When he was little, James Farley loved cars, enough for his grandfather to nickname him “Jimmy Car-Car.” His mother’s family lived in Detroit and his grandfather worked at Ford’s storied Rouge plant.
As a teenager, Farley worked at a California factory that rebuilt Ford engines. That’s where the 14-year-old bought his first car, a black 1966 Mustang, which he drove across the country without a license.
After college and two years at IBM, Farley went to Toyota. There, he rapidly became a star in marketing, first selling the Scion, then the Tundra, then Lexus.
Soon, Ford came calling. So did the memory of his grandfather.
Double-teamed by Ford executives, including Bill Ford himself, Farley eventually jumped ship last year, stunning the industry as he left a sure thing at Toyota for the unknown at Ford. The U.S. automaker has lost more than $15.3 billion and tens of thousands of jobs over the past two years.
At a dealer convention this spring, Ford’s chief marketing officer addressed the situation head-on. Look at Farley’s words for examples of how to talk about a turnaround:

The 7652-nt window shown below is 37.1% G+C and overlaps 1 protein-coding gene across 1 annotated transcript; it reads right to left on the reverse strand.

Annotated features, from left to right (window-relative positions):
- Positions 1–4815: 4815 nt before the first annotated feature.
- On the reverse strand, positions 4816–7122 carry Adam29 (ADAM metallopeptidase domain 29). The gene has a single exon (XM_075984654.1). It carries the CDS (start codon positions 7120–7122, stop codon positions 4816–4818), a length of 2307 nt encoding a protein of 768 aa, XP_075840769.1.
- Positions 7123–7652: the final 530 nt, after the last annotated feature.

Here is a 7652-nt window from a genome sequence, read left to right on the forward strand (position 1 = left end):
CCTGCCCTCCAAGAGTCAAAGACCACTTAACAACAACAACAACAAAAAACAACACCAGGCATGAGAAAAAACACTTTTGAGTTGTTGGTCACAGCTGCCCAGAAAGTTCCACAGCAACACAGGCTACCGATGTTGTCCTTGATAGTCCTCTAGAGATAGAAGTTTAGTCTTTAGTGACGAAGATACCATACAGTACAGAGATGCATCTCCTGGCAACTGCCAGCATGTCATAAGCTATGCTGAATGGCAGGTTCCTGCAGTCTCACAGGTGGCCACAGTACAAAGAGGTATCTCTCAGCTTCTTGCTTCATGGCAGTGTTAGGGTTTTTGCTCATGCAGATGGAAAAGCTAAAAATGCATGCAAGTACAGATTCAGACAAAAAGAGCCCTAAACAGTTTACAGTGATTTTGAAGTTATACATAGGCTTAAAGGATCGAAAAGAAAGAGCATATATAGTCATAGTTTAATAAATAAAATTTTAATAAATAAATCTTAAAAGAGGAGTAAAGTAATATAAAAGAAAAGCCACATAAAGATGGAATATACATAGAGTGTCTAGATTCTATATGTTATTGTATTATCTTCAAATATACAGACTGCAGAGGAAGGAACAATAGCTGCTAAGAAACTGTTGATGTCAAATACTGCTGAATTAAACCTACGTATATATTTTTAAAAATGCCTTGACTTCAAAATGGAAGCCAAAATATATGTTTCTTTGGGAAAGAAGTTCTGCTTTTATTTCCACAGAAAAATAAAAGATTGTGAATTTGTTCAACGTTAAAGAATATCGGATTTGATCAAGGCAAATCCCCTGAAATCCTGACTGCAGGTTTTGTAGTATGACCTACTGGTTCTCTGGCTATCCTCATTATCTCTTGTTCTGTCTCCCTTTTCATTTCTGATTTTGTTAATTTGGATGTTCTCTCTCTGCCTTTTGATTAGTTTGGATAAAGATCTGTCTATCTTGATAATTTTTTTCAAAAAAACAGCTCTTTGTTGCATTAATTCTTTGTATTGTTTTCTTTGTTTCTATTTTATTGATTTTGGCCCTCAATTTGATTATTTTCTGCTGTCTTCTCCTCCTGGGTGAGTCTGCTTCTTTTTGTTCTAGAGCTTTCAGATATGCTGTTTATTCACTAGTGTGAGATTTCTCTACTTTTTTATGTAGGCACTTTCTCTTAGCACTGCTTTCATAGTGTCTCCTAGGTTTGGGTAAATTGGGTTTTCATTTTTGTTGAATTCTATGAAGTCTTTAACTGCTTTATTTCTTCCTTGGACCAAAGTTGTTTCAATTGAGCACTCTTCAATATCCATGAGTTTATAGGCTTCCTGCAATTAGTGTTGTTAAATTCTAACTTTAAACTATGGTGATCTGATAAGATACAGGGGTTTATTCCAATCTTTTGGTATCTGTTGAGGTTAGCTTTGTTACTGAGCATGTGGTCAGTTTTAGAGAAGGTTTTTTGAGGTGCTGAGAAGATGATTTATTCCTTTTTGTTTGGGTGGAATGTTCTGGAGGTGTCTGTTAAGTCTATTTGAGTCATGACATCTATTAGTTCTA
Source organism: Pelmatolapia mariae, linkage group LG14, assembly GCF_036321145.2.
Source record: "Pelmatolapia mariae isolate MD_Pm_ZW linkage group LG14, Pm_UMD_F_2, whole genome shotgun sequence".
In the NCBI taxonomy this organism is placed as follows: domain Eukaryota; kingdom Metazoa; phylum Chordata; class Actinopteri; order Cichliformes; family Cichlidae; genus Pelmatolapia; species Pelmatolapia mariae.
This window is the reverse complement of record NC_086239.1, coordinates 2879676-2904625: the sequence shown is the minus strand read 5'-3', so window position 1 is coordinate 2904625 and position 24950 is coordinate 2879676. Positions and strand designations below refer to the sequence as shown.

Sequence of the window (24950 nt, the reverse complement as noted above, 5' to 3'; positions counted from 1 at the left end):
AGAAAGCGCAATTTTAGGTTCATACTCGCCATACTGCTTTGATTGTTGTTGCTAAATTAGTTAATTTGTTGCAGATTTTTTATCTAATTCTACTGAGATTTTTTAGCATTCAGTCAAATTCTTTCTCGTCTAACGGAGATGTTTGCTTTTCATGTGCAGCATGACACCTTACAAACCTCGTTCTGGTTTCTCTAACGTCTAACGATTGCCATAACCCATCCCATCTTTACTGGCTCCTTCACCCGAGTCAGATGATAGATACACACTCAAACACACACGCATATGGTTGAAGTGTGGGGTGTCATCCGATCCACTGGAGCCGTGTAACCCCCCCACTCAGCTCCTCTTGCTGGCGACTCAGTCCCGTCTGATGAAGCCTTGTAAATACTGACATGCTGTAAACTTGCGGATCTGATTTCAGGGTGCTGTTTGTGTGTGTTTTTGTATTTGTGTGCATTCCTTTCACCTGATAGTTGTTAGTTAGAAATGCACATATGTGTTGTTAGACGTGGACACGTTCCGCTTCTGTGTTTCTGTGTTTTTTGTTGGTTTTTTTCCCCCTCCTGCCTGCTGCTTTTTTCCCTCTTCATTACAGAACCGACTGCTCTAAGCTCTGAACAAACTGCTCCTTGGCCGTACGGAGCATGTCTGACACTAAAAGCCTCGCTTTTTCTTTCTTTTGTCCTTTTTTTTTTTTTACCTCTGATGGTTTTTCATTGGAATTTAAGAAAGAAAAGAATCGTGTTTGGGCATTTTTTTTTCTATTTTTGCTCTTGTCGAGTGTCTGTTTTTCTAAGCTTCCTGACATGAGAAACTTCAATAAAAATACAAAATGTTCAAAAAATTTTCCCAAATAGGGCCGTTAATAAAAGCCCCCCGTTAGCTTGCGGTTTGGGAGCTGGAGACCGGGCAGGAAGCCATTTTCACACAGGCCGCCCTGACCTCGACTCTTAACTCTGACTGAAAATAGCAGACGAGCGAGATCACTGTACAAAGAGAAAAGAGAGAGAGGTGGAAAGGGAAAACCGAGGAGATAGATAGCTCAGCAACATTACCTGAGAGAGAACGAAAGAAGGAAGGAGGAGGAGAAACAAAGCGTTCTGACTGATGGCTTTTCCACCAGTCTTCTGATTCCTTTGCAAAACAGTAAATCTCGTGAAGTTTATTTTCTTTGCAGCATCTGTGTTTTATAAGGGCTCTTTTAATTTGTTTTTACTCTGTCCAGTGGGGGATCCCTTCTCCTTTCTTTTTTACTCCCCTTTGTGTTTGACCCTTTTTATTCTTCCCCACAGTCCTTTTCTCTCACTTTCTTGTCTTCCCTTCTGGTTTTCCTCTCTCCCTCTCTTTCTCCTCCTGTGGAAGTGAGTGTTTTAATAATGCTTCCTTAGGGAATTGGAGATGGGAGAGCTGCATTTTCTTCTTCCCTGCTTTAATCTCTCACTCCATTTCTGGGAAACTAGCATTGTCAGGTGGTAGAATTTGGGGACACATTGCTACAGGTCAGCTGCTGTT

- “I believe, in many ways, the future of Ford is the future of our country,” he said. “The work here is simply more important than the work I was doing at Toyota.”
- “I hope you are ready to save this company,” he said, “because that’s what I’m going to be doing every minute of every day.”
- “At Ford,” he said later, “it was like the boss was always right. But it is fascinating how quickly the people I work with were able to shift to where they had their own opinions and expressed them.”
- And still later: “What I’m doing at Ford is in one sense a dream come true. But it’s also the hardest thing I’ve ever done. Do I feel comfortable? Absolutely not. Do I try my best? Yes.”
—Adapted from “A Star at Toyota, a Believer at Ford,” Bill Vlasic, The New York Times.